In America we love spectacle. We love a parade. Especially when someone else is paying for it.
Today all sets will be tuned to the Royal Wedding. Also Twitter feeds, Facebook posts, and blog entries. I counted over 100 Apple App Store applications dedicated to the event, and who knows how many online news stories.
There’s something deeply satisfying about a grand celebration. From graduations to weddings to funerals, they all have similar characteristics: an introductory procession, a series of speeches, and a party (or parties) afterwards. There’s been a lot of nonsense about how the spending will stimulate the English economy, and I suppose it will, temporarily. But as I mentioned when stimulus spending was discussed back in 2009, if you want permanent changes to the economy, you need permanent changes to infrastructure. A once-every-30-year party won’t do that.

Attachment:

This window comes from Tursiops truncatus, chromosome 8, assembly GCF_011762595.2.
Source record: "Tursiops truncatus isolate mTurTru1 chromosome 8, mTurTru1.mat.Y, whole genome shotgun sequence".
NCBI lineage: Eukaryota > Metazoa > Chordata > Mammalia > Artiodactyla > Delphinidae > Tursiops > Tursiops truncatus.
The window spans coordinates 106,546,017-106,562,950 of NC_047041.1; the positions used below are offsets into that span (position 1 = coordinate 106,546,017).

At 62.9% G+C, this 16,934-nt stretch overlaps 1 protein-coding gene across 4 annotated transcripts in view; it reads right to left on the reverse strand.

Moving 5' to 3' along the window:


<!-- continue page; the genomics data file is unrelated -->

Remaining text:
But there are some lessons to be learned from the celebration. One has to do with institutional stability. England has had a reigning monarch for the last 1500 years or so, excepting Cromwell’s 10-year Protectorate. Institutions that have been around a long time tend to stay around a long time. The same goes for technologies; and professions.
The celebration tends to validate the event. Here’s hoping it works for William and Kate.
Douglas R. Tengdin, CFA
Chief Investment Officer
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